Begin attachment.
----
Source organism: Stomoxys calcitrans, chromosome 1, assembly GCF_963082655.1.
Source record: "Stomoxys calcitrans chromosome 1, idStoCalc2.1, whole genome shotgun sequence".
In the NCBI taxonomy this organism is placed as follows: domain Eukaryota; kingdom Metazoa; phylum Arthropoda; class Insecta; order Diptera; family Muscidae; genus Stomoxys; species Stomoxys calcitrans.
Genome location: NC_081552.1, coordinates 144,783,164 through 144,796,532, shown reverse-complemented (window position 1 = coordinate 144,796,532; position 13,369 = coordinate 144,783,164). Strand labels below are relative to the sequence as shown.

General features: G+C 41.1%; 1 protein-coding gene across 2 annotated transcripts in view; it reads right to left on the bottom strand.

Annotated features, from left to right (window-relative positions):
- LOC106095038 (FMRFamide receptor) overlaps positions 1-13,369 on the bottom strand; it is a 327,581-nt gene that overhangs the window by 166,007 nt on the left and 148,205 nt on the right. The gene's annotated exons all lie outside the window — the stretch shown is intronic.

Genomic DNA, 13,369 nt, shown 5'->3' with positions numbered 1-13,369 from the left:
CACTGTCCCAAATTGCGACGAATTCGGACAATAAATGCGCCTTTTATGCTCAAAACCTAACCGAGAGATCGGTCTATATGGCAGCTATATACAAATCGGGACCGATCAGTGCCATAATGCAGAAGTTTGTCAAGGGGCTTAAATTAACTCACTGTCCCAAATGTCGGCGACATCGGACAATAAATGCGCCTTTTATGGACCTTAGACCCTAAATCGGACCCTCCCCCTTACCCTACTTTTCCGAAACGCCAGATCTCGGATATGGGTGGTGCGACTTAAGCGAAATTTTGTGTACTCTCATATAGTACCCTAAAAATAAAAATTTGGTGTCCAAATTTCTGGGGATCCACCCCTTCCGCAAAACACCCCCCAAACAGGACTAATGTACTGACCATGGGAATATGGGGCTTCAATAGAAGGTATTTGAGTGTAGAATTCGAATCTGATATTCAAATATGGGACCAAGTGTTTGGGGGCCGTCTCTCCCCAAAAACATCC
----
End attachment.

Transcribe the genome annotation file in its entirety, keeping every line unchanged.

Source organism: Stomoxys calcitrans, chromosome 1, assembly GCF_963082655.1.
Source record: "Stomoxys calcitrans chromosome 1, idStoCalc2.1, whole genome shotgun sequence".
In the NCBI taxonomy this organism is placed as follows: domain Eukaryota; kingdom Metazoa; phylum Arthropoda; class Insecta; order Diptera; family Muscidae; genus Stomoxys; species Stomoxys calcitrans.
Genome location: NC_081552.1, coordinates 144,783,164 through 144,796,532, shown reverse-complemented (window position 1 = coordinate 144,796,532; position 13,369 = coordinate 144,783,164). Strand labels below are relative to the sequence as shown.

General features: G+C 41.1%; 1 protein-coding gene across 2 annotated transcripts in view; it reads right to left on the bottom strand.

Annotated features, from left to right (window-relative positions):
- LOC106095038 (FMRFamide receptor) overlaps positions 1-13,369 on the bottom strand; it is a 327,581-nt gene that overhangs the window by 166,007 nt on the left and 148,205 nt on the right. The gene's annotated exons all lie outside the window — the stretch shown is intronic.

Genomic DNA, 13,369 nt, shown 5'->3' with positions numbered 1-13,369 from the left:
CACTGTCCCAAATTGCGACGAATTCGGACAATAAATGCGCCTTTTATGCTCAAAACCTAACCGAGAGATCGGTCTATATGGCAGCTATATACAAATCGGGACCGATCAGTGCCATAATGCAGAAGTTTGTCAAGGGGCTTAAATTAACTCACTGTCCCAAATGTCGGCGACATCGGACAATAAATGCGCCTTTTATGGACCTTAGACCCTAAATCGGACCCTCCCCCTTACCCTACTTTTCCGAAACGCCAGATCTCGGATATGGGTGGTGCGACTTAAGCGAAATTTTGTGTACTCTCATATAGTACCCTAAAAATAAAAATTTGGTGTCCAAATTTCTGGGGATCCACCCCTTCCGCAAAACACCCCCCAAACAGGACTAATGTACTGACCATGGGAATATGGGGCTTCAATAGAAGGTATTTGAGTGTAGAATTCGAATCTGATATTCAAATATGGGACCAAGTGTTTGGGGGCCGTCTCTCCCCAAAAACATCC